One particular issue with farm-to-school activities is how to engage middle school and high school students. Sunny proposes that schools approach students about starting student-run food clubs. She has spoken to students in gym, health and nutrition classes, and already fifty students have signed up, who want to be in cooking classes or are interested in careers as chefs. Three of those fifty students will be offered a trip to Los Angeles for the Rooted in Justice conference that trains and educates students about food justice issues. In order to raise the money necessary to fund the trip, the Oxford Farm to School Project is hosting a Gospel Choir Showcase on steps of City Hall on April 28, which will also feature samples of the new school food menu (baked chicken on the bone, cornbread, greens and mashed sweet potatoes) and provide healthy activities such as zumba classes. Sunny stressed that the school district needs to keep participation stead or raise it in order to ensure the success of the program.

Sunny then took questions from the audience.

Q. How can schools ensure that these habits get reinforced at home? How do you encourage healthy behaviors outside of school?

A. Families are sent letters each week about what the students learned about food in their classes. In the future, the school district plans to host cooking classes with the entire family. The Gospel Choir Showcase event is intended to involve families, as they are a key piece of the puzzle. Some parents reported that their children have been asking for vegetables with dinner.

Q. Does a centralized kitchen work better than individual kitchens for preparing fresh food?

A. Yes, a centralized kitchen is the best option because it allows the school district to hire professionals at that location and less-skilled labor for the remainder of the staff. Oxford has six kitchens, so it is not one of their top priorities right now, although they will consider it in the future.

Darnella Burkett-Winston (Mississippi Association of Cooperatives): Darnella is now working with people in Louisiana. About thirteen schools in southern Mississippi have received calls from food directors interested in learning about farm-to-school programs and how they operate. She has been serving as a teacher, a cook, trying to help people understand. She has received more calls throughout the state than they have programs within the state to help Alabama, Kentucky and Louisiana push farm-to-school (as well as Starksville and Oxford). These changes do not happen overnight, and they are now in the process of trying to help farmers understand that farm-to-school can be beneficial as another avenue of income. While it may not be enough to live off of, it’s still beneficial, she has been stressing to farmers. However, she has found that farmers do not necessarily respond favorably to real-life stories about the health benefits of farm-to-school.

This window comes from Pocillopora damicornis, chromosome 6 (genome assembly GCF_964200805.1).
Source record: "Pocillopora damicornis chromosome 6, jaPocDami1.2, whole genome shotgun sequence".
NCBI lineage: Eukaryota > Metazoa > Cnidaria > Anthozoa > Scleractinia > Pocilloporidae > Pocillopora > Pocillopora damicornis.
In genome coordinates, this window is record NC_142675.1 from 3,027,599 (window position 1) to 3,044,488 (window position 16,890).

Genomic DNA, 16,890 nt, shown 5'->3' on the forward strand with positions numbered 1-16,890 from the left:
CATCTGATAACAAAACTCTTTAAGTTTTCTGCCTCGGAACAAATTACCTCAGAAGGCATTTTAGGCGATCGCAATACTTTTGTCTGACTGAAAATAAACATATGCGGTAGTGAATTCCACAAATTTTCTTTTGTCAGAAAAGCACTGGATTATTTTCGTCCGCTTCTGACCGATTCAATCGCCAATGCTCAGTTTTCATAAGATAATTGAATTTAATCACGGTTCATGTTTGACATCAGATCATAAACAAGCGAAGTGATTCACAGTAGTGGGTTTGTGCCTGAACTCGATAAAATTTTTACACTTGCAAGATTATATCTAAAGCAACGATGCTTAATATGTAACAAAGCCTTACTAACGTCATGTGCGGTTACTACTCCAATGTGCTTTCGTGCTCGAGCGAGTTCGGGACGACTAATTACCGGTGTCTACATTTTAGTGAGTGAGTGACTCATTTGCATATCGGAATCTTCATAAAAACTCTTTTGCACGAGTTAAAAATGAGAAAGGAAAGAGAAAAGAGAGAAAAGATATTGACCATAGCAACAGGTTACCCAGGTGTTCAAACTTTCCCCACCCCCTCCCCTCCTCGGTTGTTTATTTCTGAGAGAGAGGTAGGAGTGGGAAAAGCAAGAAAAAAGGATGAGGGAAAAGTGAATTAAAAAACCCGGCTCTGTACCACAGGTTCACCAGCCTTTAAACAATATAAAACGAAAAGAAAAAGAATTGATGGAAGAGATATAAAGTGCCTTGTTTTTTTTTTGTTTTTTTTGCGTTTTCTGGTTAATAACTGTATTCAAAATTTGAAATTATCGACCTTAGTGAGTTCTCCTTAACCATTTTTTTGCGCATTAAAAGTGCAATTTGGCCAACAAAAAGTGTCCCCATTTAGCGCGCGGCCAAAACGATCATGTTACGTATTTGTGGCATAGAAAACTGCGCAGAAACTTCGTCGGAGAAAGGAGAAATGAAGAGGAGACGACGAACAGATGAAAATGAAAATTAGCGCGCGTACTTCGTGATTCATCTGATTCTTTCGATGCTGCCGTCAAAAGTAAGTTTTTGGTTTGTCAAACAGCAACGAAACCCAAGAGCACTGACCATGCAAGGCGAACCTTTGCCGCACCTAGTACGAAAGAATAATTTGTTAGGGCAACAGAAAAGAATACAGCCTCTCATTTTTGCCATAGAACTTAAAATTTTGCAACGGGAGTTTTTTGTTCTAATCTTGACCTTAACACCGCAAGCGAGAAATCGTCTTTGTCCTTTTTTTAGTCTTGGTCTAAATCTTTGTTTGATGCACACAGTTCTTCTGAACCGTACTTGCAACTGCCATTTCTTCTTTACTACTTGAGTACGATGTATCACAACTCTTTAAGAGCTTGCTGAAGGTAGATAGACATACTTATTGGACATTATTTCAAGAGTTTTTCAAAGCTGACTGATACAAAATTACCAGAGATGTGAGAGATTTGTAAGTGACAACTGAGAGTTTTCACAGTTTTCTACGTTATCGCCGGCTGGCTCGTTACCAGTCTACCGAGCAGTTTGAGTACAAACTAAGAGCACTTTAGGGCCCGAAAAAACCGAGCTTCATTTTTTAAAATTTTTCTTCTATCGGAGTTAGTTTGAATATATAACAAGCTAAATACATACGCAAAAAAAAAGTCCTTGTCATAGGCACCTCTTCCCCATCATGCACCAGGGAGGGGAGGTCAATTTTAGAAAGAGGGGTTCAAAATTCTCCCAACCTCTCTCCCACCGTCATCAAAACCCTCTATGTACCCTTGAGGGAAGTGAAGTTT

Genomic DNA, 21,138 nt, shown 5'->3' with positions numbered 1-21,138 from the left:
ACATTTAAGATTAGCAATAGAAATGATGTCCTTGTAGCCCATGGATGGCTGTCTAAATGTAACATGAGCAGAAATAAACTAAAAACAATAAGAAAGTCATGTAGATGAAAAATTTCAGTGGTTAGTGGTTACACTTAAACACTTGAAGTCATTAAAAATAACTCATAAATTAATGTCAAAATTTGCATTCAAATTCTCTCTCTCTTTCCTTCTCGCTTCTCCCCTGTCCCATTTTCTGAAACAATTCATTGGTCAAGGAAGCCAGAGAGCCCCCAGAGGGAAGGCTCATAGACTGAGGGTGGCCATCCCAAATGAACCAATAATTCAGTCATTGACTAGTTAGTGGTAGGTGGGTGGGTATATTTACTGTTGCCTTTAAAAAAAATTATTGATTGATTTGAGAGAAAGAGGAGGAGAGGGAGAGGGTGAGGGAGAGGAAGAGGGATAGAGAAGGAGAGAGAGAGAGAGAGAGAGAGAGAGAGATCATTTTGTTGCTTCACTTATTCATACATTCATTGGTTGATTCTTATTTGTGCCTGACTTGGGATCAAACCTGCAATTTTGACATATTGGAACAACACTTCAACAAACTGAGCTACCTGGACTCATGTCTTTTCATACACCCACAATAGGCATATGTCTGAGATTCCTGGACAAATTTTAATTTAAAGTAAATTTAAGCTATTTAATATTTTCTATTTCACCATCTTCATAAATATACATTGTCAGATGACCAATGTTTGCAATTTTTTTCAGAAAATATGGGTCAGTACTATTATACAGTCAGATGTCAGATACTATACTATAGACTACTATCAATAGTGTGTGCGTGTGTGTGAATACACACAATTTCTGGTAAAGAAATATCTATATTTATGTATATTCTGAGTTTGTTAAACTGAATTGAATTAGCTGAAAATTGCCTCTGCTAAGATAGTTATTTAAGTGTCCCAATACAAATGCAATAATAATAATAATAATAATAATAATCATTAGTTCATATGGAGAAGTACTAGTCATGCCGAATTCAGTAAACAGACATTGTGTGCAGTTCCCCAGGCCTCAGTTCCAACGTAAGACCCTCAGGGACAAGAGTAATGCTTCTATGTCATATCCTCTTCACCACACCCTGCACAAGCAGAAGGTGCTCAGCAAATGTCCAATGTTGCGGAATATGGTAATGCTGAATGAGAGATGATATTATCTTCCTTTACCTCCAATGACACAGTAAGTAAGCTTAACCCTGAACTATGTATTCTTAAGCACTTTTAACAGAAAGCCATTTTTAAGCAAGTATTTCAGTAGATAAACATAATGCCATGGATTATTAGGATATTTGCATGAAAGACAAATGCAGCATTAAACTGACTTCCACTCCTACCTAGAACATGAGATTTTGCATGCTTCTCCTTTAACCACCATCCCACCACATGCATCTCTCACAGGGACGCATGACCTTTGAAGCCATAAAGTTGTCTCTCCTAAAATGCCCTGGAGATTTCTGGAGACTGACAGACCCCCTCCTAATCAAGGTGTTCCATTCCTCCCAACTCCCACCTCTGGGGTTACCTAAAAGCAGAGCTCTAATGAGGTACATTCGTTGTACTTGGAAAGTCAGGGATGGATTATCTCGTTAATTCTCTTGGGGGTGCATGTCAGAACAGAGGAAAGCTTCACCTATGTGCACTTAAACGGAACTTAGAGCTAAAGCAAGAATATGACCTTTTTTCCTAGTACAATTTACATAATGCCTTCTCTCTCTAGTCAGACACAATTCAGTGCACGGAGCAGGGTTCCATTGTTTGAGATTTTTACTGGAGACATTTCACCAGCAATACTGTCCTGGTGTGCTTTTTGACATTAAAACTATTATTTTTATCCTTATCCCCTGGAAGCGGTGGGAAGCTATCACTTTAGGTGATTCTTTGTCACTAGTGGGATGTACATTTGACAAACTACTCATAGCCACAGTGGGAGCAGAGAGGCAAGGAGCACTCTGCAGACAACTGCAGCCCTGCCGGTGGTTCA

One challenge that needs to be addressed is how to serve schools in certain areas where there are no vegetable farmers (e.g. private Piney Woods School is ready to introduce farm-to-school but cannot find local farmers). It appears that in Mississippi supply and demand do not always align geographically. In other schools, the problem is not lack of supply, but lack of interest from food directors.

Judy Belue (Delta Fresh Foods Initiative): The farm-to-school pilot program began its outreach efforts in 2011. Since then, it has established programs in seventeen schools in three districts, selling more than 10,000 pounds of produce. They are now holding trainings for food service directors and growers. She has seen momentum building, and the strategic plan for next year is to expand to twelve school districts, as well as build six school gardens, not necessarily for food production purposes but as experiential projects. They are interested in hiring Teach for America fellows to introduce the garden curriculum. Another focus is on building a network in the Delta of like-minded stakeholders.

Alicia Landry and Kelsey Lingsch (University of Southern Mississippi, Department of Food and Nutrition Systems): Kelsey’s thesis examined support for farm-to-school week in Mississippi. Her research measured child nutrition directors’ responses to farm-to-school week in 2012, which she obtained through responses to two separate SurveyMonkey surveys (one for those schools that participated in Farm-to-School week; the other for those that did not). She was interested in learning about why schools did not participate and assessing future interest in participation next year. She received seventy-five responses out of a total of 156 (50% response rate).